Saturday, October 20, 2012

A year behind

The traditional two year anniversary gift is cotton, three year is leather. Colin and I received this quilt top for our three year anniversary last month. Either my mom has had a bout of amnesia during our marriage, or she's just not trying to stick to the traditional timeline.

It was pieced, by hand, by my grandmother and great grandmother the year that my mom was born. Most of the flowers are scraps of other fabrics and although in this photo it looks like all of the fabrics of a similar color are the same, they aren't. The quilt is an odd size and when laid down flat it becomes clear that it isn't finished. 
At first I was tempted to just square it up, quilt it, bind it and enjoy without messing with the heritage of the top. But then Hexa-Go-Go started popping up all over the blogosphere and I figured that it was fate telling me to jump into the deep end and figure out how to do some paper pieced hexagons to add to the two sides of this that aren't done. So that's the plan, to try and find some vintagy looking scraps to make a few more full or half flowers to finish it up. I want to hand quilt it anyways since it's too big to do on my machine and I like the idea of doing it how my grandmothers would have. 
Just one more thing to do, in a very large growing pile.

Friday, October 12, 2012


When going to visit my parents I know to leave room in my suitcase for goodies to bring home. It's possible to find almost anything at my parents house, most of which I have never seen before. They have lived in the same home my whole life which leaves lots of memories, and also allows for lots of stuff to get hidden. Both of my parents are savers (although some would perhaps use the term horders), which at times can be a bit wearisome it can also be wonderful for treasure hunting.

First I visited my mom's fabric drawer. She mostly sews clothing, and doesn't sew as much as she did when we were growing up so there are some dusty layers in her stash drawer. When we went through it together the pile she wanted me to take began to over take the pile that was going back in the drawer. In the end we compromised on these lovelies.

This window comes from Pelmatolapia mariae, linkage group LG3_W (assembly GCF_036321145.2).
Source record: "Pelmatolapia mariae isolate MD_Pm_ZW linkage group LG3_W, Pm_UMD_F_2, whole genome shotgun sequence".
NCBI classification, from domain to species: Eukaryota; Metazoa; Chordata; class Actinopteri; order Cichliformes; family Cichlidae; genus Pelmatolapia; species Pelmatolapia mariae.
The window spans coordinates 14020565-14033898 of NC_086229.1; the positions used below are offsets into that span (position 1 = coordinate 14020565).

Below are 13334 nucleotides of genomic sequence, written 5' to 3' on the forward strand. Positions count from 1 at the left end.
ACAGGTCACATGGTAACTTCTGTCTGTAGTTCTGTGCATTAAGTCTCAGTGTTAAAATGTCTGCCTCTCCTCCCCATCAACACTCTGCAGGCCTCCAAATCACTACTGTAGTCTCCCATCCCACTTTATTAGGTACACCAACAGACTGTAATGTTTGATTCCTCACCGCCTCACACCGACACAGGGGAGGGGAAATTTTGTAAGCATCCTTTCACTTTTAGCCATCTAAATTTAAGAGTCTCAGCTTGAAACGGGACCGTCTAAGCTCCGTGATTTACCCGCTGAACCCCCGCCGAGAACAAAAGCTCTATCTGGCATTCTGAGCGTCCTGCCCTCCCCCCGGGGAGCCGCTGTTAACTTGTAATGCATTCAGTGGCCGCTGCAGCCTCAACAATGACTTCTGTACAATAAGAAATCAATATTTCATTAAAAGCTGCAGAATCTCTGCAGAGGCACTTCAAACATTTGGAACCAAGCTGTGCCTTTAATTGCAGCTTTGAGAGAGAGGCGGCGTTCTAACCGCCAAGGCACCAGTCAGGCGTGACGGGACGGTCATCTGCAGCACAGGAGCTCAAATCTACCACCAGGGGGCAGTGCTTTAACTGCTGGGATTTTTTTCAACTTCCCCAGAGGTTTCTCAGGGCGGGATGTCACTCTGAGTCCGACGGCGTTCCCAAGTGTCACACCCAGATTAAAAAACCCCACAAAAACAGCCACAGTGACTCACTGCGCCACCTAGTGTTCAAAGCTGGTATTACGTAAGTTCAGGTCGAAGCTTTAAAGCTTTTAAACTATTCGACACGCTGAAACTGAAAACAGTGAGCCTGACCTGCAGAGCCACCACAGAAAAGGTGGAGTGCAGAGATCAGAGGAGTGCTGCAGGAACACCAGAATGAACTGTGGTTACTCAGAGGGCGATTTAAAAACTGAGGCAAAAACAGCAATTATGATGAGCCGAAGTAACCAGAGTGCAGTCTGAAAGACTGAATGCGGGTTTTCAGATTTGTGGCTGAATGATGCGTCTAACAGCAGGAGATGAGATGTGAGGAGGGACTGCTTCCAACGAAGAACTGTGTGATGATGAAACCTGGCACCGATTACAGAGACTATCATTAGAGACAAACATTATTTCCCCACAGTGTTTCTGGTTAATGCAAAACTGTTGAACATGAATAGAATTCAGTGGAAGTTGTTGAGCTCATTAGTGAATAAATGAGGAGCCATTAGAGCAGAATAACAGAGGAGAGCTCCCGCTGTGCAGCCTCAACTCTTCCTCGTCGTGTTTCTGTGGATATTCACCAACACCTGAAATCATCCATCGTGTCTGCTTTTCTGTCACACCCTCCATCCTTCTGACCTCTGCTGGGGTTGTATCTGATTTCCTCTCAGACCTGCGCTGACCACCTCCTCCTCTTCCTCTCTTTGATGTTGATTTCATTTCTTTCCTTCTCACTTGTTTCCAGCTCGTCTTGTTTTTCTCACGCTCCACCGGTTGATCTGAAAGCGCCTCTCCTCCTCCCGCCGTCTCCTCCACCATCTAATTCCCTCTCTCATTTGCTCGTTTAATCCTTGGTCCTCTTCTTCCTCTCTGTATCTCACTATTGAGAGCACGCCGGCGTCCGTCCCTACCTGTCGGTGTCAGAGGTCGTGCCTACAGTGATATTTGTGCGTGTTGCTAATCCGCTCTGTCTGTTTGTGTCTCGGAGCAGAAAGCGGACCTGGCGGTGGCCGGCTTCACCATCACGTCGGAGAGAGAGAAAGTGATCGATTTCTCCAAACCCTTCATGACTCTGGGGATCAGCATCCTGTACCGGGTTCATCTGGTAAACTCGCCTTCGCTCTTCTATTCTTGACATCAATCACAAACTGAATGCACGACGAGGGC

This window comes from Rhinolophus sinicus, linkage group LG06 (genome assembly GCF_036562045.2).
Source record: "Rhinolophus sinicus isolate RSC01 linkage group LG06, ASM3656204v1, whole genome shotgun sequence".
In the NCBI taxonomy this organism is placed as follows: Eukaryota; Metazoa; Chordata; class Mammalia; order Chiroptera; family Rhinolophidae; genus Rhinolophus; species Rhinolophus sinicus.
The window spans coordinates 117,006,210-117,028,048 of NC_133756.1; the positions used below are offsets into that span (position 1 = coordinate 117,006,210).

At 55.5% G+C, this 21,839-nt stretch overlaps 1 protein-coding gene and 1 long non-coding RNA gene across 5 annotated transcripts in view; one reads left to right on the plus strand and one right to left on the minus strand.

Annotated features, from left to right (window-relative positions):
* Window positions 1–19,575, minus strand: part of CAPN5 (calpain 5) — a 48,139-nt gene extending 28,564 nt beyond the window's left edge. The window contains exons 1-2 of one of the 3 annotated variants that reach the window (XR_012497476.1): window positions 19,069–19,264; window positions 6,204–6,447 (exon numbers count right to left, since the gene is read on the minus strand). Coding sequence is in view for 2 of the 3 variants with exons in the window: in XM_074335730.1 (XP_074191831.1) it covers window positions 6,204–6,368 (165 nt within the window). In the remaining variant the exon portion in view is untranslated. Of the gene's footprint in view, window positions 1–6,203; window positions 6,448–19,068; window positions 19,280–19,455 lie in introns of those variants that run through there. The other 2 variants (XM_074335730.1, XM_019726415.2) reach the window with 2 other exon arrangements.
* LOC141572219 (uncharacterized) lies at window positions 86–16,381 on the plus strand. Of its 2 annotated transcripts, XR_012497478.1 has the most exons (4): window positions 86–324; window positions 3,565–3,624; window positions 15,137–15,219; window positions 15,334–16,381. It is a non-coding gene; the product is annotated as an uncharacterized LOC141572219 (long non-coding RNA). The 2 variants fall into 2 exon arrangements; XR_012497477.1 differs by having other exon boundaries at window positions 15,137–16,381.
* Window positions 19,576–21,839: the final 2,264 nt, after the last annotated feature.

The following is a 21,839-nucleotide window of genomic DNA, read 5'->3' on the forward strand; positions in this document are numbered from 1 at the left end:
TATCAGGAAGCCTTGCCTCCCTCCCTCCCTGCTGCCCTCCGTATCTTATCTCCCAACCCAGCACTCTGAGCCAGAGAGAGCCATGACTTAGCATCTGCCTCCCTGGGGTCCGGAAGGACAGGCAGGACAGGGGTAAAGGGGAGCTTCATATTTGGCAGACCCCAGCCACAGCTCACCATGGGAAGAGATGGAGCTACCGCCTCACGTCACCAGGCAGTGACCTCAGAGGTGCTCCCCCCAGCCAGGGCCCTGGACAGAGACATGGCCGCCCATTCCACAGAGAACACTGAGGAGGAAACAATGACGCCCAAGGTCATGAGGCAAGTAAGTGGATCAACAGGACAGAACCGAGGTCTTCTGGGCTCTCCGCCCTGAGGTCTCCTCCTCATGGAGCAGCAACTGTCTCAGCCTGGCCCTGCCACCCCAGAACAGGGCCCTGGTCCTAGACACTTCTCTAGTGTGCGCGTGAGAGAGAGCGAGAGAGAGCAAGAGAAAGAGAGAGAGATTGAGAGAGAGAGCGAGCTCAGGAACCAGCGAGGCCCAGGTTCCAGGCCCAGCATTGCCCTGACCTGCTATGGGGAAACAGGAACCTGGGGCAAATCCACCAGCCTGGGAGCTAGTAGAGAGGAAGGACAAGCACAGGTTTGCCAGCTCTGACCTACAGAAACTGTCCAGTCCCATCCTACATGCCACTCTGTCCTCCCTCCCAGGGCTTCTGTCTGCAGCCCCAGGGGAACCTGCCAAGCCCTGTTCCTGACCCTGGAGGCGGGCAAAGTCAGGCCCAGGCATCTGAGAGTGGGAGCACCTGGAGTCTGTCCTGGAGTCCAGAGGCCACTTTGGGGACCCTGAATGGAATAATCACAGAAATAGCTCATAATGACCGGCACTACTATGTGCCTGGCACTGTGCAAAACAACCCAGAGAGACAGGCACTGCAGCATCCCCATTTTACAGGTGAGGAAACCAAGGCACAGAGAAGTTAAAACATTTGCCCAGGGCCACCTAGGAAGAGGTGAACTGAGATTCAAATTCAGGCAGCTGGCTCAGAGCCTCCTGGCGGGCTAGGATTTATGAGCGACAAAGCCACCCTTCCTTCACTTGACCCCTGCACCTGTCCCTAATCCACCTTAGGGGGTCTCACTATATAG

I don't know what any of them are, I dare say none of them were purchased in the last twenty years. Only the elephants and top floral are cotton. The blue dots are linen, tulips are a volile and the green and black is something heavy - it was actually my grandmothers.

Next to the fabric drawer is the craft closet. I don't think that I have ever seen the carpet or the shelf liners in this closet. I managed to find two packages of pom-poms and chunky wooden beads that had never been opened for a project with the babies. I also came across these -

Two grain/feed bags. I have no idea what I am going to do with them or even if my sewing machine can handle this heavy of material but I love them. Particularly the farm illustration.

Then my mom pulled out the big guns. The thing that both my sister and I had not seen before but should have. A family crazy quilt - 

It was done by my great-great-grandmother over a century ago. All of the patches are velvet and the thing is heavy! But the hand embroidery is amazing. I am sure that a lot of the symbols are simply things that they liked, but some of them have more meaning (like what's with the weird arm holding a hat by the year?) however the real story of the quilt has been lost over the generations. It looks like someone used it at one time as a quilt for a bed but I think that over time it has been holed up in a linen closet never to see the light of day. I'm not sure that I can justify putting it on a bed either, at least not while there is a little sticky fingered critter running around the house. Perhaps it will take up residence on a wall at some point, it's just too much work to be sitting in a closet.